Sitting at his cluttered desk, located near an oft-used ping-pong table and prototypes of drones from his college days suspended overhead, Gyongyosi punches some keys on a laptop to pull up grainy video footage of a forklift driver operating his vehicle in a warehouse.

It was captured from overhead courtesy of a Onetrack.AI “forklift vision system.” Employing machine learning and computer vision for detection and classification of various “safety events,” the shoebox-sized device doesn’t see all, but it sees plenty.

The mere knowledge that one of IFM’s devices is watching, Gyongyosi claims, has had “a huge effect.” “If you think about a camera, it really is the richest sensor available to us today at a very interesting price point,” he says.

Here’s another: Tesla founder and tech titan Elon Musk recently donated $10 million to fund ongoing research at the non-profit research company OpenAI — a mere drop in the proverbial bucket if his $1 billion co-pledge in 2015 is any indication.

This, however, is not: After more than seven decades marked by hoopla and sporadic dormancy during a multi-wave evolutionary period that began with so-called “knowledge engineering,” progressed to model- and algorithm-based machine learning and is increasingly focused on perception, reasoning and generalization, AI has re-taken center stage as never before.

There’s virtually no major industry modern AI — more specifically, “narrow AI,” which performs objective functions using data-trained models and often falls into the categories of deep learning or machine learning — hasn’t already affected.

That’s especially true in the past few years, as data collection and analysis has ramped up considerably thanks to robust IoT connectivity, the proliferation of connected devices and ever-speedier computer processing.

With companies spending nearly $20 billion collective dollars on AI products and services annually, tech giants like Google, Apple, Microsoft and Amazon spending billions to create those products and services, universities making AI a more prominent part of their respective curricula (MIT alone is dropping $1 billion on a new college devoted solely to computing, with an AI focus), and the U.S. Department of Defense upping its AI game, big things are bound to happen.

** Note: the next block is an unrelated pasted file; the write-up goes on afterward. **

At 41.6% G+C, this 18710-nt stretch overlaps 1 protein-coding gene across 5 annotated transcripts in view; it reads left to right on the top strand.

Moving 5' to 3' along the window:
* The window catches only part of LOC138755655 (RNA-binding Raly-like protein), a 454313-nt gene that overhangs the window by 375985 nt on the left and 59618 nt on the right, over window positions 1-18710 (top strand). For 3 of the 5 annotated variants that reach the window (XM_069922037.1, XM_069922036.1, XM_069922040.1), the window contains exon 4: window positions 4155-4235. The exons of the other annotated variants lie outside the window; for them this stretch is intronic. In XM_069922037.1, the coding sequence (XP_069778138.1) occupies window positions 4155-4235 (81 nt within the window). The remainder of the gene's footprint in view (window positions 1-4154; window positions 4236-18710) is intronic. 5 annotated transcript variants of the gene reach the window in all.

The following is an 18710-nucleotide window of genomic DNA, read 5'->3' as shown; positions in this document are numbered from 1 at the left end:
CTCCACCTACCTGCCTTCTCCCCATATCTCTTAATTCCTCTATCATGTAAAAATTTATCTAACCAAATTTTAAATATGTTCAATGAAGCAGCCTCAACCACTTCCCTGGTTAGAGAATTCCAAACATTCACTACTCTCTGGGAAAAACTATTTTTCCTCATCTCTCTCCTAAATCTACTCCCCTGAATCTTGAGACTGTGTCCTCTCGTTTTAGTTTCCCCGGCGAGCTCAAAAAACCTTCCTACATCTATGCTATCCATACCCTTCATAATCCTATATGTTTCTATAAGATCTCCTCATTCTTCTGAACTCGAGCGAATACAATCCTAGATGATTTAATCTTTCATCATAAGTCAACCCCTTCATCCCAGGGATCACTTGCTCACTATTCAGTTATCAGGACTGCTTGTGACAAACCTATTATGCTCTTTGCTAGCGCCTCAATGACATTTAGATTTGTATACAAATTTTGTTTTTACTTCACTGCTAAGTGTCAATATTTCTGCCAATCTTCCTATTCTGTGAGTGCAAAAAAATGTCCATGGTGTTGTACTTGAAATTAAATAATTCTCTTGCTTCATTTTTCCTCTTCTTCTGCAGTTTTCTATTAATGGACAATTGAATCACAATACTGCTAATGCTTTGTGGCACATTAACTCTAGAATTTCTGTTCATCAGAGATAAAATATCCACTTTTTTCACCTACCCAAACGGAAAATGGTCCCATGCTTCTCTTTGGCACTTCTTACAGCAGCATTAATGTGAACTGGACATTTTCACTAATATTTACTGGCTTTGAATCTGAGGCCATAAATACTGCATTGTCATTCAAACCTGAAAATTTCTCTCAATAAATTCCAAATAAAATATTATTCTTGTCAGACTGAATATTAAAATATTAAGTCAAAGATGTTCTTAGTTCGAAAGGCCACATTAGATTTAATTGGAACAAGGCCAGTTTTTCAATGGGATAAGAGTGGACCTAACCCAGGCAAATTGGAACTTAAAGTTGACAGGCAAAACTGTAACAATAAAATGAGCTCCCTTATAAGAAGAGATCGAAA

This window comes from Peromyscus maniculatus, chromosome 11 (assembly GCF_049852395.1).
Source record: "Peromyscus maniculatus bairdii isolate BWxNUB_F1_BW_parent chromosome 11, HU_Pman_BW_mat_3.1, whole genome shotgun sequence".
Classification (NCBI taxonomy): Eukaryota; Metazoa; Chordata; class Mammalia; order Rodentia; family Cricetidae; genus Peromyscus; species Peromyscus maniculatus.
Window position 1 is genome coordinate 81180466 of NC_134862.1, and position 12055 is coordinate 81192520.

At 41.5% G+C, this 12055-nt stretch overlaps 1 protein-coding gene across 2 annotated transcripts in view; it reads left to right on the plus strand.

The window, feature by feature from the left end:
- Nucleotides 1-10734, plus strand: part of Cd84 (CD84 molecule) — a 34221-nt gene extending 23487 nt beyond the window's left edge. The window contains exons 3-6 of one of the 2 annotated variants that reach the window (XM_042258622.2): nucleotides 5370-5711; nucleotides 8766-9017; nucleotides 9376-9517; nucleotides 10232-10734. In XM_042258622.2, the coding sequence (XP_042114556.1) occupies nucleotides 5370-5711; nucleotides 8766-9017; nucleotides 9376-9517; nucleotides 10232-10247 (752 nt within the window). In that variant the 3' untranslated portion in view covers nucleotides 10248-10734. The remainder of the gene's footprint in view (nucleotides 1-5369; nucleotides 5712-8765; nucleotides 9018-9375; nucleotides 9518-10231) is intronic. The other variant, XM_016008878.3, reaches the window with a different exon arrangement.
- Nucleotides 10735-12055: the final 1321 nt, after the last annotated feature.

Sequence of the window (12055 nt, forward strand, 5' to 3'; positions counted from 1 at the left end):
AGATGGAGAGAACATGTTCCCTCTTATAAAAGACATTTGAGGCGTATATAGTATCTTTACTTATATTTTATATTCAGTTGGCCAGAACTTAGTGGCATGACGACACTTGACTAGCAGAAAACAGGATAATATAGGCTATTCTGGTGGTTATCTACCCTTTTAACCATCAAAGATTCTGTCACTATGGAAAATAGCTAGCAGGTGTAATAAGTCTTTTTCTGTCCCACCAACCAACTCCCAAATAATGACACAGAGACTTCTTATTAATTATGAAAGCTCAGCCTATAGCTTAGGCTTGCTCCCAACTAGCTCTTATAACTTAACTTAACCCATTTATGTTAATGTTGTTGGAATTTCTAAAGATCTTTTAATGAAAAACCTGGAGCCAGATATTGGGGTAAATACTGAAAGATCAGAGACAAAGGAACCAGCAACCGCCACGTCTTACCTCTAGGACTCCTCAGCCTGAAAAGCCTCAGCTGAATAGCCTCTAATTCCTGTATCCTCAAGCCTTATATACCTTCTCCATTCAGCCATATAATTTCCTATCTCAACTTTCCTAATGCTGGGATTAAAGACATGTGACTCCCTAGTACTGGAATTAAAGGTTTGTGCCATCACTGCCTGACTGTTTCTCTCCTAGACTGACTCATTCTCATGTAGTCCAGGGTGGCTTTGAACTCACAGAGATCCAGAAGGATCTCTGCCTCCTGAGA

Of the former, he warned: “The bottom 90 percent, especially the bottom 50 percent of the world in terms of income or education, will be badly hurt with job displacement…The simple question to ask is, ‘How routine is a job?’ And that is how likely [it is] a job will be replaced by AI, because AI can, within the routine task, learn to optimize itself.

And the more quantitative, the more objective the job is—separating things into bins, washing dishes, picking fruits and answering customer service calls—those are very much scripted tasks that are repetitive and routine in nature.

In the matter of five, 10 or 15 years, they will be displaced by AI.” In the warehouses of online giant and AI powerhouse Amazon, which buzz with more than 100,000 robots, picking and packing functions are still performed by humans — but that will change.

“One of the absolute prerequisites for AI to be successful in many [areas] is that we invest tremendously in education to retrain people for new jobs,” says Klara Nahrstedt, a computer science professor at the University of Illinois at Urbana–Champaign and director of the school’s Coordinated Science Laboratory.

In the future, if you don’t know coding, you don’t know programming, it’s only going to get more difficult.” And while many of those who are forced out of jobs by technology will find new ones, Vandegrift says, that won’t happen overnight.

“The transition between jobs going away and new ones [emerging],” Vandegrift says, “is not necessarily as painless as people like to think.”   'In the future, if you don’t know coding, you don’t know programming, it’s only going to get more difficult.” Mike Mendelson, a “learner experience designer” for NVIDIA, is a different kind of educator than Nahrstedt.

While some of these uses, like spam filters or suggested items for online shopping, may seem benign, others can have more serious repercussions and may even pose unprecedented threats to the right to privacy and the right to freedom of expression and information (‘freedom of expression’).